Knowing What's Next

After departing from Apple in 1986, Steve Jobs set to work creating the revolutionary computer and software company, NeXT, and he needed an equally iconic trademark. Familiar with Paul Rand’s oeuvre, he approached IBM for permission to work with the designer. While proposing the NeXT logo, Rand simply handed Jobs a presentation booklet full of designs. Jobs later recalled, “The book itself was a surprise. I was convinced that each typographic example on the first few pages was the final logo. I was not quite sure what Paul was doing until I reached the end. And at that moment I knew we had a solution.... Rand gave us a jewel, which in retrospect seems so obvious.” 

Paul Rand in Apple's Think Different Campaign, 1998. Photographer: Peter Arnell

Rand’s trademark design for NeXT became one of the designer’s most recognizable works and in 1998 Jobs placed Rand in the Apple Think Different campaign alongside pioneers of other mediums, including Pablo Picasso, Bob Dylan, Martha Graham and Miles Davis.

Personal preferences, prejudices, and stereotypes often dictate what a logo looks like, but it is needs, not wants, ideas, not type styles which determine what its form should be.

Paul Rand

Developing the NeXT Logo

Rand created numerous variations of the NeXT logo before settling on the final design. He felt that including the variations not only satisfied one's curiosity but also made visible the intrinsic meaning behind each design.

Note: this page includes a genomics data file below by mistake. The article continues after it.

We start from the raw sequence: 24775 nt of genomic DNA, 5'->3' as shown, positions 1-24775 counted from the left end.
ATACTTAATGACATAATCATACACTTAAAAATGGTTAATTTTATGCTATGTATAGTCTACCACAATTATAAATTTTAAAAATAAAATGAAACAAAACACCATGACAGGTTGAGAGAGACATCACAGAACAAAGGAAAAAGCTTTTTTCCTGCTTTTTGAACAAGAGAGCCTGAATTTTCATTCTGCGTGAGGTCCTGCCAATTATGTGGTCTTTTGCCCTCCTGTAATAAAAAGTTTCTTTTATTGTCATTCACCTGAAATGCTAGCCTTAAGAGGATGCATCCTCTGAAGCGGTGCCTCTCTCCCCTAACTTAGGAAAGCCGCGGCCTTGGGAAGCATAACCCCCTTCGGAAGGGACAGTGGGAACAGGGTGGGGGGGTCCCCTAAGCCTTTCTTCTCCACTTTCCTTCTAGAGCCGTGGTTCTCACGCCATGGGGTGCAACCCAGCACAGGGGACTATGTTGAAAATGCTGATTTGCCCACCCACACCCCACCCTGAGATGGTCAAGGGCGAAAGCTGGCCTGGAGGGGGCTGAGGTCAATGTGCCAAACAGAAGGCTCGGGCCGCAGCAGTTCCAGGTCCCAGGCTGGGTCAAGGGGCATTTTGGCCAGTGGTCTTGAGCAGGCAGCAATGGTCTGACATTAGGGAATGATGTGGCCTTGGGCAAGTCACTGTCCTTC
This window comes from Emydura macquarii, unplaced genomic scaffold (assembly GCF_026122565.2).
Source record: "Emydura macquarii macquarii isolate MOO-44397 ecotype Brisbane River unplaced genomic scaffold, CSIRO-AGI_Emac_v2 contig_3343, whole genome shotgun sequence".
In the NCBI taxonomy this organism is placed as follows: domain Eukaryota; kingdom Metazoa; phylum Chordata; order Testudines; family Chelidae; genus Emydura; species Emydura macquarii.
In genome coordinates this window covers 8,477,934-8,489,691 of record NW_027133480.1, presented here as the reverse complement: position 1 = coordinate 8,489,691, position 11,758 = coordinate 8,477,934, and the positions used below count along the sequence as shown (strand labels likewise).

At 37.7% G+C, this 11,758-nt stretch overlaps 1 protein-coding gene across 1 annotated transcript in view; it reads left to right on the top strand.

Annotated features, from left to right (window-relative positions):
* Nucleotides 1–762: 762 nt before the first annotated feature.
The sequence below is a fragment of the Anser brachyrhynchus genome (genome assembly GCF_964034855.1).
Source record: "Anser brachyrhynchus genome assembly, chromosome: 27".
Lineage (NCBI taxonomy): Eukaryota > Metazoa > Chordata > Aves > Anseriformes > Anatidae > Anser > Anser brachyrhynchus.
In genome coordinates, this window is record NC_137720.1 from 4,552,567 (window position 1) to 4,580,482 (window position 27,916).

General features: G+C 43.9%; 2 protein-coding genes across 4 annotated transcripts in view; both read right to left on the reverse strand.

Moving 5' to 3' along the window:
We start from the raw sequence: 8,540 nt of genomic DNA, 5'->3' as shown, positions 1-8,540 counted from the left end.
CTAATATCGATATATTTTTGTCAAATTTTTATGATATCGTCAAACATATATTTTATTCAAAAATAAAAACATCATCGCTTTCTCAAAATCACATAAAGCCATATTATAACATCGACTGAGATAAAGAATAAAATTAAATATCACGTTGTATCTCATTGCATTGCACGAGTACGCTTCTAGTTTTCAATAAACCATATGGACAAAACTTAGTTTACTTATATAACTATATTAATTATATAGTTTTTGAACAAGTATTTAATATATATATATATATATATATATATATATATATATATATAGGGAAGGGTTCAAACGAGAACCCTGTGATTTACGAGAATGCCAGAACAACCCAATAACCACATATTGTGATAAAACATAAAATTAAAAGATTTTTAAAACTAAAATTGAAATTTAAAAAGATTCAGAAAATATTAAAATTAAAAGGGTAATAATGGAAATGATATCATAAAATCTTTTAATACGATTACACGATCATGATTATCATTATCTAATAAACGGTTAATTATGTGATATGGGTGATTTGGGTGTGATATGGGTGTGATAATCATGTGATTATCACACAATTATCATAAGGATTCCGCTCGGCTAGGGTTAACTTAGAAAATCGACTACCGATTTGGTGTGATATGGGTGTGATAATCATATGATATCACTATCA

Paul Rand

Paul Rand was born Peretz Rosenbaum in Brooklyn in 1914 to Orthodox Jewish immigrants. His father owned a small grocery store, for which Rand often painted signage and advertisements. As a young man, Rand studied at Parsons School of Design and Pratt Institute but never finished a degree. He found the courses unstimulating, as many of the era’s arts programs were stuck in very classical methodologies. Independently, Rand studied early 20th century European modernism, which influenced much of his early designs. He drew influence from the Bauhaus, Constructivist, Cubist and de Stijl movements, as well as the art of Paul Klee, Alexander Calder and Joan Miró.

Auction Results Paul Rand